Backyard chicken ownership is rapidly increasing in urban areas in the United States, largely as a way to provide eggs for household consumption. Despite elevated levels of environmental lead contamination in many US cities, the role of backyard chicken eggs as a pathway for lead exposure, particularly for children, has received limited scrutiny. To characterize lead exposure from consumption of backyard chicken eggs for children and predict related effects on blood lead level (BLL), we conducted a cross-sectional study of backyard chicken owners in the Greater Boston area (n = 51)...
November 2018: Environmental Research
Amy Coopes, Claire E Henry, Estelle Llamosas, Caroline Elizabeth Ford
Endometrial cancer is the most common gynaecological malignancy in developed nations, and its prevalence is rising as women defer or decide not to have children and as obesity rises, both key risk factors. Despite this, treatment options remain limited, particularly for advanced or refractory disease. New genomic analyses have revealed distinct mutational profiles with therapeutic and prognostic potential. Wnt signalling, which is pivotal in embryogenesis, healing and homeostasis, is of importance in the endometrium and has been linked to carcinogenesis...
August 9, 2018: Endocrine-related Cancer
Felicia A Browne, Wendee M Wechsberg, Paul N Kizakevich, William A Zule, Courtney P Bonner, Ashton N Madison, Brittni N Howard, Leslie B Turner
BACKGROUND: Disparities in the prevalence of HIV persist in the southern United States, and young African American women have a disproportionate burden of HIV as compared with young women of other racial/ethnic backgrounds. As a result, engaging young African American women in the HIV care continuum through HIV testing is imperative. This study is designed to reach this key population at risk for HIV. The study seeks to test the efficacy of two formats of a gender-focused, evidence-based, HIV-risk reduction intervention-the Young Women's CoOp (YWC)-relative to HIV counseling and testing (HCT) among young African American women between the ages of 18 and 25 who use substances and have not recently been tested for HIV...
August 6, 2018: BMC Public Health
Stefan Vilges de Oliveira, Karla Bitencourth, Ana Beatriz Pais Borsoi, Francisca Samya Silva de Freitas, Gerlene Castelo Branco Coelho, Marinete Amorim, Gilberto Salles Gazeta
The soft tick, Ornithodoros rietcorreai, is a parasite of the rodent, Kerodon rupestris, and, to a lesser extent, of bats living in rock cavities in Northeastern Brazil. This report describes the first recorded episodes of human parasitism by this argasid tick, reported to the Brazilian Ministry of Health in September 2017. We assessed outdoor environments, roofs, animal nests and chicken coops in five houses located in an urban area of Russas City, Ceará State, Brazil. Our results confirmed the presence of the tick in two of the assessed houses...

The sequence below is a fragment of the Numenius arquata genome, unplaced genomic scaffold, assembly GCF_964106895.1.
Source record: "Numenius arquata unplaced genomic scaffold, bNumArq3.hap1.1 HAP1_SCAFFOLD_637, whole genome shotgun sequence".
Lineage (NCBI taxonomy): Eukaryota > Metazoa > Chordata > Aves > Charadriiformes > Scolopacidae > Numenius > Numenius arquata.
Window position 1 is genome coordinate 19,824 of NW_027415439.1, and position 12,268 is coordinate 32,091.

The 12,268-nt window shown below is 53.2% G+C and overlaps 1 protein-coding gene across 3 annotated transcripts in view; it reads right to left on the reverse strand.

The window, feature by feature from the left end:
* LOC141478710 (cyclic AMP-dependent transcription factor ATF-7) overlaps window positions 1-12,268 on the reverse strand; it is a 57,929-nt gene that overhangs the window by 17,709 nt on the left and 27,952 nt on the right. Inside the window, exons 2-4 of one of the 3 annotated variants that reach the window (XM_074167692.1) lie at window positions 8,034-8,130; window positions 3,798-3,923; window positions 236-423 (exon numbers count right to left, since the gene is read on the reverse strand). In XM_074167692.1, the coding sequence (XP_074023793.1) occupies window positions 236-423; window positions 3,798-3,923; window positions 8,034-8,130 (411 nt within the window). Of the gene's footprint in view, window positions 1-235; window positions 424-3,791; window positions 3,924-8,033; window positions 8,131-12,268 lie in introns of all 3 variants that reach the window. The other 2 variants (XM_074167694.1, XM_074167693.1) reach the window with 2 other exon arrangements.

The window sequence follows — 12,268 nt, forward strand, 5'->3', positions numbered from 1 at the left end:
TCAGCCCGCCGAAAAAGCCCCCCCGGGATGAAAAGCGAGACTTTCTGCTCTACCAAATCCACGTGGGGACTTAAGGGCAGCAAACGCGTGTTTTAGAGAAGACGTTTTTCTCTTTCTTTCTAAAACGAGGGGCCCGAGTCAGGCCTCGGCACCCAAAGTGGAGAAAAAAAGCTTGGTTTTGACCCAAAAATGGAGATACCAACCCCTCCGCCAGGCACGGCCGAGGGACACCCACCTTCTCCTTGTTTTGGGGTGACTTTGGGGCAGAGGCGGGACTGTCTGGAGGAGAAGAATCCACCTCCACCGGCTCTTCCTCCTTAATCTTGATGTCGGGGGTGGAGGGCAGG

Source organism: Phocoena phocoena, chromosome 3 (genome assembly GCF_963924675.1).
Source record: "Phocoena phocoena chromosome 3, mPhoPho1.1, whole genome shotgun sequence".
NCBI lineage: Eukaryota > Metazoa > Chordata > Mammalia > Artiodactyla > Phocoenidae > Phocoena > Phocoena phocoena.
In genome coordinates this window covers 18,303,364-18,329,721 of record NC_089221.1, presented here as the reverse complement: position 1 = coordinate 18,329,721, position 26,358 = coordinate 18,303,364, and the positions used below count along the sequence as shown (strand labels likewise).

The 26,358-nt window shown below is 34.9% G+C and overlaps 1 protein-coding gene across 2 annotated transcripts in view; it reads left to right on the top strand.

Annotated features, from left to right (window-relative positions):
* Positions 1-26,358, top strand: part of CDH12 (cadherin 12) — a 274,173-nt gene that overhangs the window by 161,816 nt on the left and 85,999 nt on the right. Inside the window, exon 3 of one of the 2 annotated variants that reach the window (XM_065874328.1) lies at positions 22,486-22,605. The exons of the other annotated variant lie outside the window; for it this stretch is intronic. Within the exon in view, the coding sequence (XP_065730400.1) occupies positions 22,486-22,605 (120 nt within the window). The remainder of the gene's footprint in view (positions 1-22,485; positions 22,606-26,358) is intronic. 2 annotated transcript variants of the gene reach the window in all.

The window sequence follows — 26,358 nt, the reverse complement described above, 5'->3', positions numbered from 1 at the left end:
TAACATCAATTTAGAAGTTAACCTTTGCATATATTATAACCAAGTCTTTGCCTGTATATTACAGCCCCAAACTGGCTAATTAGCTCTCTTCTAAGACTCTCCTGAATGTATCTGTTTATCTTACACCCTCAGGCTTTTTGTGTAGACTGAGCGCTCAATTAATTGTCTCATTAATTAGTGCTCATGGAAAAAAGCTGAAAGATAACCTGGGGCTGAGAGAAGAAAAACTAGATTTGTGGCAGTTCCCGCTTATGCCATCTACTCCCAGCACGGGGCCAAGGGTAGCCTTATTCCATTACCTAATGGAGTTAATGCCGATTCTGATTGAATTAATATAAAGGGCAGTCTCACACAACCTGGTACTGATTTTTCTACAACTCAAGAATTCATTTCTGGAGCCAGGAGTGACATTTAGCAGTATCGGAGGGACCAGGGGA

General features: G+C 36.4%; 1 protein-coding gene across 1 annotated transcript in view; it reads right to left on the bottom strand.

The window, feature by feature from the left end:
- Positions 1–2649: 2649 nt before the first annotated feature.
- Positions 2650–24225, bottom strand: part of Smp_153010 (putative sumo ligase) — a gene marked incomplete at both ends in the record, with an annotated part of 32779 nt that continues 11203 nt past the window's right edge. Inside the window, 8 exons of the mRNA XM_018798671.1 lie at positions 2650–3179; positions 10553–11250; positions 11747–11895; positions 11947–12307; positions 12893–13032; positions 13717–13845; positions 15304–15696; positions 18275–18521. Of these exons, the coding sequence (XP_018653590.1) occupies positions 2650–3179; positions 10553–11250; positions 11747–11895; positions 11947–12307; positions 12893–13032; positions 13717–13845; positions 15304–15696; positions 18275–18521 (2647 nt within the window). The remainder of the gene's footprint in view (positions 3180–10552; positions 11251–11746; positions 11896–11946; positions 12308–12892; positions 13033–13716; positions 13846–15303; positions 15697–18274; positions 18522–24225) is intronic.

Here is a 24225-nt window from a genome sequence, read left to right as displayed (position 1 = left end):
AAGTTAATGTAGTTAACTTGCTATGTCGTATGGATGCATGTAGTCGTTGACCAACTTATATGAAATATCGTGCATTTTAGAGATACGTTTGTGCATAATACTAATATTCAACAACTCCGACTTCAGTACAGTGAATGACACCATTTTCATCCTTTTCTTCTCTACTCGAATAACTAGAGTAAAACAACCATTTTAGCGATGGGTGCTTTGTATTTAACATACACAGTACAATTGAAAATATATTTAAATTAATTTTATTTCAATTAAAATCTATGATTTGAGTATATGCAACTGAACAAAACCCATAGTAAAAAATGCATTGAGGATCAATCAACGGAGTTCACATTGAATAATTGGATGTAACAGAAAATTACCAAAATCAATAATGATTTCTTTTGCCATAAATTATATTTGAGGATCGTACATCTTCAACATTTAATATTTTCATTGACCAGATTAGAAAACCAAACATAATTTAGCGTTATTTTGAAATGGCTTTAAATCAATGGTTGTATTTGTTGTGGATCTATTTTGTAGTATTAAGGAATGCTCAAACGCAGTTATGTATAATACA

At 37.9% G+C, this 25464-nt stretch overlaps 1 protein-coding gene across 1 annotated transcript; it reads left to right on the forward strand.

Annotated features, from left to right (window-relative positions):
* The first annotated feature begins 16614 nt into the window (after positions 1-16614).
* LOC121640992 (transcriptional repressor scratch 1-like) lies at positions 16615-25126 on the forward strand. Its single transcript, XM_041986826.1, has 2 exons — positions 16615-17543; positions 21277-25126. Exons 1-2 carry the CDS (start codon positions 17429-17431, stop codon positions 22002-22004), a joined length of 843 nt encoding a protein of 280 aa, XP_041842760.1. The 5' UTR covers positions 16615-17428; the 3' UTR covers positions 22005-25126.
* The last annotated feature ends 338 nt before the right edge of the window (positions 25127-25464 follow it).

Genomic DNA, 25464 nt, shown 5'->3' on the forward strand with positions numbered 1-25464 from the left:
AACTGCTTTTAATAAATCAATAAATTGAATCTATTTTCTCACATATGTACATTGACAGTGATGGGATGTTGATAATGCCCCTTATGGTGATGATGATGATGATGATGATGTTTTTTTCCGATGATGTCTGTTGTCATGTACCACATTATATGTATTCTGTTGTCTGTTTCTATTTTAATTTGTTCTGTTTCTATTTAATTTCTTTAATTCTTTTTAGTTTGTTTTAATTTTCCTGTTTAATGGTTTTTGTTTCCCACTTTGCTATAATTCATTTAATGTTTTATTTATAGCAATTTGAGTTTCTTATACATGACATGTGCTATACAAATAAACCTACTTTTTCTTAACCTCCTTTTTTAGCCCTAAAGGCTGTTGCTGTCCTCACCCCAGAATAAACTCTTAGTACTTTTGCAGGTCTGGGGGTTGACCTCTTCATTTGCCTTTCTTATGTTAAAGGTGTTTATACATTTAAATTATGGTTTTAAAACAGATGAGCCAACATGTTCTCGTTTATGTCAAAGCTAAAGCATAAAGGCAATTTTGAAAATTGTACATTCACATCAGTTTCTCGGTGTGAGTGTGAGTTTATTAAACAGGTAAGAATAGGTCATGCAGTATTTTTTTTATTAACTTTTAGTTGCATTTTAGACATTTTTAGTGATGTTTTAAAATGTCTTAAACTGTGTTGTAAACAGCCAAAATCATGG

September 2018: Ticks and Tick-borne Diseases
Ida E H Madsen, Nidhi Gupta, Esben Budtz-Jørgensen, Jens Peter Bonde, Elisabeth Framke, Esben Meulengracht Flachs, Sesilje Bondo Petersen, Annemette Coop Svane-Petersen, Andreas Holtermann, Reiner Rugulies
OBJECTIVES: Determining exposure to occupational factors by workers' job titles is extensively used in epidemiological research. However, the correspondence of findings regarding associations to health between job exposure matrices (JEMs) and individual-level exposure data is largely unknown. We set out to examine the prospective associations of physical work demands and psychosocial working conditions with musculoskeletal pain, comparing JEMs with individual-level self-reported exposures...
October 2018: Occupational and Environmental Medicine
Marie Herr, Bernard Jeune, Stefan Fors, Karen Andersen-Ranberg, Joël Ankri, Yasu Arai, Sarah Cubaynes, Brigitte Santos-Eggimann, Dina Zekry, Marti Parker, Yasuhiko Saito, François Herrmann, Jean-Marie Robine
BACKGROUND: The global number of centenarians is still strongly growing and information about the health and healthcare needs of this segment of the population is needed. This study aimed to estimate the prevalence of frailty among centenarians included in a multinational study and to investigate associated factors. METHODS: The 5-COOP study is a cross-sectional survey including 1,253 centenarians in 5 countries (Japan, France, Switzerland, Denmark, and Sweden)...
2018: Gerontology
Gideon S Bradburd, Graham M Coop, Peter L Ralph
A classic problem in population genetics is the characterization of discrete population structure in the presence of continuous patterns of genetic differentiation. Especially when sampling is discontinuous, the use of clustering or assignment methods may incorrectly ascribe differentiation due to continuous processes ( e.g. , geographic isolation by distance) to discrete processes, such as geographic, ecological, or reproductive barriers between populations. This reflects a shortcoming of current methods for inferring and visualizing population structure when applied to genetic data deriving from geographically distributed populations...